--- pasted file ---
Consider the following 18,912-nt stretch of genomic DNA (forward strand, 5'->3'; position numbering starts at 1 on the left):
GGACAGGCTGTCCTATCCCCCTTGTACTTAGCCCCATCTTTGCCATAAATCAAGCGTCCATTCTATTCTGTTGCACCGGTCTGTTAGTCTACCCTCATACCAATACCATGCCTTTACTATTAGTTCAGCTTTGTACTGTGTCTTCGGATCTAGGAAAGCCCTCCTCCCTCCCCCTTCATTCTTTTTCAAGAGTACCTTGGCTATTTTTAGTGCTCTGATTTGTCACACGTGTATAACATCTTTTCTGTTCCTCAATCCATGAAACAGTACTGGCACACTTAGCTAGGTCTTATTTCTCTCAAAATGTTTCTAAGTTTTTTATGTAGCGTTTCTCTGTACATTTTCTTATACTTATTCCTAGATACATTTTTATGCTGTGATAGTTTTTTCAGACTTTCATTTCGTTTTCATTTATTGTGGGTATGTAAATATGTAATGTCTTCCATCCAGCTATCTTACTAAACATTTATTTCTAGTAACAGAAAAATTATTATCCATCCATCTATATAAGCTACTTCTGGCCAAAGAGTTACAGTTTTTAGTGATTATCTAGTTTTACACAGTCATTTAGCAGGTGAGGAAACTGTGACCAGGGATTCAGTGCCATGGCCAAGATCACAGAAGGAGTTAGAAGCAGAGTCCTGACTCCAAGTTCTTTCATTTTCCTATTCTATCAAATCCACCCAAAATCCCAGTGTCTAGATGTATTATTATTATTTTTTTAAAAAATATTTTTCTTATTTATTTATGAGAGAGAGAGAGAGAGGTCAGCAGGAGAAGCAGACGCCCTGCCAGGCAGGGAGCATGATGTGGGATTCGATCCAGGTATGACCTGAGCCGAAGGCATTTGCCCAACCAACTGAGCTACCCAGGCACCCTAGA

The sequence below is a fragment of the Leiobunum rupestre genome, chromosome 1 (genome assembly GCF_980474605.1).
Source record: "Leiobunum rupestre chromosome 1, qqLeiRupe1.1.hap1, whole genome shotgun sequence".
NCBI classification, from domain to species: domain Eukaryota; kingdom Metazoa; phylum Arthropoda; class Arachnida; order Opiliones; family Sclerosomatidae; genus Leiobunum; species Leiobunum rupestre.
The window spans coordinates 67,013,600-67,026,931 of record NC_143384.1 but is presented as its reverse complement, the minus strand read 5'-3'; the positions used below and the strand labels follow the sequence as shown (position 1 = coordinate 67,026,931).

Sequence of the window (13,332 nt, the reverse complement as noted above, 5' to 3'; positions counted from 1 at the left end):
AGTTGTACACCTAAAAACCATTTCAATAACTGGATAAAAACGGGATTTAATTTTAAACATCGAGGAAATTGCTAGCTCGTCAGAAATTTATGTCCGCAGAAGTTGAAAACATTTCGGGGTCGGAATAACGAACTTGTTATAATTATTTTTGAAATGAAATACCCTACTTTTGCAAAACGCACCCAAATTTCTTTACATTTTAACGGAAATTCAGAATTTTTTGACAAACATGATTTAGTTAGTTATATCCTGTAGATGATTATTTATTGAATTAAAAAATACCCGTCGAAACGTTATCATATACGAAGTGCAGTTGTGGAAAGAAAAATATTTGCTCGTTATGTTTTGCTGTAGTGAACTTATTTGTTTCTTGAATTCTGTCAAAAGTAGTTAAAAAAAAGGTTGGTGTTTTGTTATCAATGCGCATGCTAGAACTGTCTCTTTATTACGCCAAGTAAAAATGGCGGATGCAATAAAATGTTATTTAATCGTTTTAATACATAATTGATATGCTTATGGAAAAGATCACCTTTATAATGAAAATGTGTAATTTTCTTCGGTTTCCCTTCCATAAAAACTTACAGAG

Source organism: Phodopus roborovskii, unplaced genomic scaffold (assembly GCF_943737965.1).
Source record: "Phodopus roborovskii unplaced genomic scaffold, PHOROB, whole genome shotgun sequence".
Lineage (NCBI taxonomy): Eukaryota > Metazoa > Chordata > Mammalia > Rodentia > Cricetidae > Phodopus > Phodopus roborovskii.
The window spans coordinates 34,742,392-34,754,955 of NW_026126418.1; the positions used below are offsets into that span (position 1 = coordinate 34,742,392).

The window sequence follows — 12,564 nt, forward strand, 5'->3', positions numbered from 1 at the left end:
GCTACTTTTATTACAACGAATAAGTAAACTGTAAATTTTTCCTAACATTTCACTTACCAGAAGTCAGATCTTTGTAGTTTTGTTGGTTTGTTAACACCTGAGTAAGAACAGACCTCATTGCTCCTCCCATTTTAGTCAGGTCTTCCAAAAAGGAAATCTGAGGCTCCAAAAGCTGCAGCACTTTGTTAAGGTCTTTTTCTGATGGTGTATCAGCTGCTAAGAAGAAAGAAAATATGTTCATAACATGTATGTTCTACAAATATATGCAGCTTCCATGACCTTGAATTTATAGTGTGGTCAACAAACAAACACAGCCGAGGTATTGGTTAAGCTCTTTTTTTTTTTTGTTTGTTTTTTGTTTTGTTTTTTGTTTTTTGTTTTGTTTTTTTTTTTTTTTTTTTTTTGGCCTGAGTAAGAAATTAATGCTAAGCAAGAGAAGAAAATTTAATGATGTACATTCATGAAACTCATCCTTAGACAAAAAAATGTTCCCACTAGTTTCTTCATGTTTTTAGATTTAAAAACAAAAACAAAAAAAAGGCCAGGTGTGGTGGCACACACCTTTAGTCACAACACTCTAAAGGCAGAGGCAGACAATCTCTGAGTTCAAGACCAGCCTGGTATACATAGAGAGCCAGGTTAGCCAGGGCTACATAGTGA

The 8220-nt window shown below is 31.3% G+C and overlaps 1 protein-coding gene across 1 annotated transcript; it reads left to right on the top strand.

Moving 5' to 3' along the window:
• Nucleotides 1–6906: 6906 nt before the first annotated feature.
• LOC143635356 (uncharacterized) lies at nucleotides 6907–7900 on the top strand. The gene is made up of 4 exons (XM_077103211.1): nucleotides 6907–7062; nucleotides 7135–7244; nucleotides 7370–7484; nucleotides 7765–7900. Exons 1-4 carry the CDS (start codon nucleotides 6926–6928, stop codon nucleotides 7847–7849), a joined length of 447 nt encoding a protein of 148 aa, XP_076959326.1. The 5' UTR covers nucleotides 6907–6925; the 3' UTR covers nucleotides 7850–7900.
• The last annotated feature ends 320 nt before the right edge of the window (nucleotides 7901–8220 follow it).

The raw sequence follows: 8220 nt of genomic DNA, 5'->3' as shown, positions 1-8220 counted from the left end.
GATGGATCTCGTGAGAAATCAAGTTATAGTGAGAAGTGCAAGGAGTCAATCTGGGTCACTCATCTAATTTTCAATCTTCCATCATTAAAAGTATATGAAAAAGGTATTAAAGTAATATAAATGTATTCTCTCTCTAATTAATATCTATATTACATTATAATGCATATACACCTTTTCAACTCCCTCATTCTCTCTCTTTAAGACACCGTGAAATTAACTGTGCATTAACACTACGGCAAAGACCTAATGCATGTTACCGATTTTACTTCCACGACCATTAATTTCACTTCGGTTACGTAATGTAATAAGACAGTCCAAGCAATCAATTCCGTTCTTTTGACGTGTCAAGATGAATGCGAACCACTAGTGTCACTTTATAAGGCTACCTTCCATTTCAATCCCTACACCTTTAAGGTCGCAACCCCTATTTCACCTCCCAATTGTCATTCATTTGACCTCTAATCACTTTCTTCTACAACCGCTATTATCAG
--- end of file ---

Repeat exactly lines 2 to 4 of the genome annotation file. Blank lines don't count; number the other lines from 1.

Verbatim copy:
GGACAGGCTGTCCTATCCCCCTTGTACTTAGCCCCATCTTTGCCATAAATCAAGCGTCCATTCTATTCTGTTGCACCGGTCTGTTAGTCTACCCTCATACCAATACCATGCCTTTACTATTAGTTCAGCTTTGTACTGTGTCTTCGGATCTAGGAAAGCCCTCCTCCCTCCCCCTTCATTCTTTTTCAAGAGTACCTTGGCTATTTTTAGTGCTCTGATTTGTCACACGTGTATAACATCTTTTCTGTTCCTCAATCCATGAAACAGTACTGGCACACTTAGCTAGGTCTTATTTCTCTCAAAATGTTTCTAAGTTTTTTATGTAGCGTTTCTCTGTACATTTTCTTATACTTATTCCTAGATACATTTTTATGCTGTGATAGTTTTTTCAGACTTTCATTTCGTTTTCATTTATTGTGGGTATGTAAATATGTAATGTCTTCCATCCAGCTATCTTACTAAACATTTATTTCTAGTAACAGAAAAATTATTATCCATCCATCTATATAAGCTACTTCTGGCCAAAGAGTTACAGTTTTTAGTGATTATCTAGTTTTACACAGTCATTTAGCAGGTGAGGAAACTGTGACCAGGGATTCAGTGCCATGGCCAAGATCACAGAAGGAGTTAGAAGCAGAGTCCTGACTCCAAGTTCTTTCATTTTCCTATTCTATCAAATCCACCCAAAATCCCAGTGTCTAGATGTATTATTATTATTTTTTTAAAAAATATTTTTCTTATTTATTTATGAGAGAGAGAGAGAGAGGTCAGCAGGAGAAGCAGACGCCCTGCCAGGCAGGGAGCATGATGTGGGATTCGATCCAGGTATGACCTGAGCCGAAGGCATTTGCCCAACCAACTGAGCTACCCAGGCACCCTAGA

The sequence below is a fragment of the Leiobunum rupestre genome, chromosome 1 (genome assembly GCF_980474605.1).
Source record: "Leiobunum rupestre chromosome 1, qqLeiRupe1.1.hap1, whole genome shotgun sequence".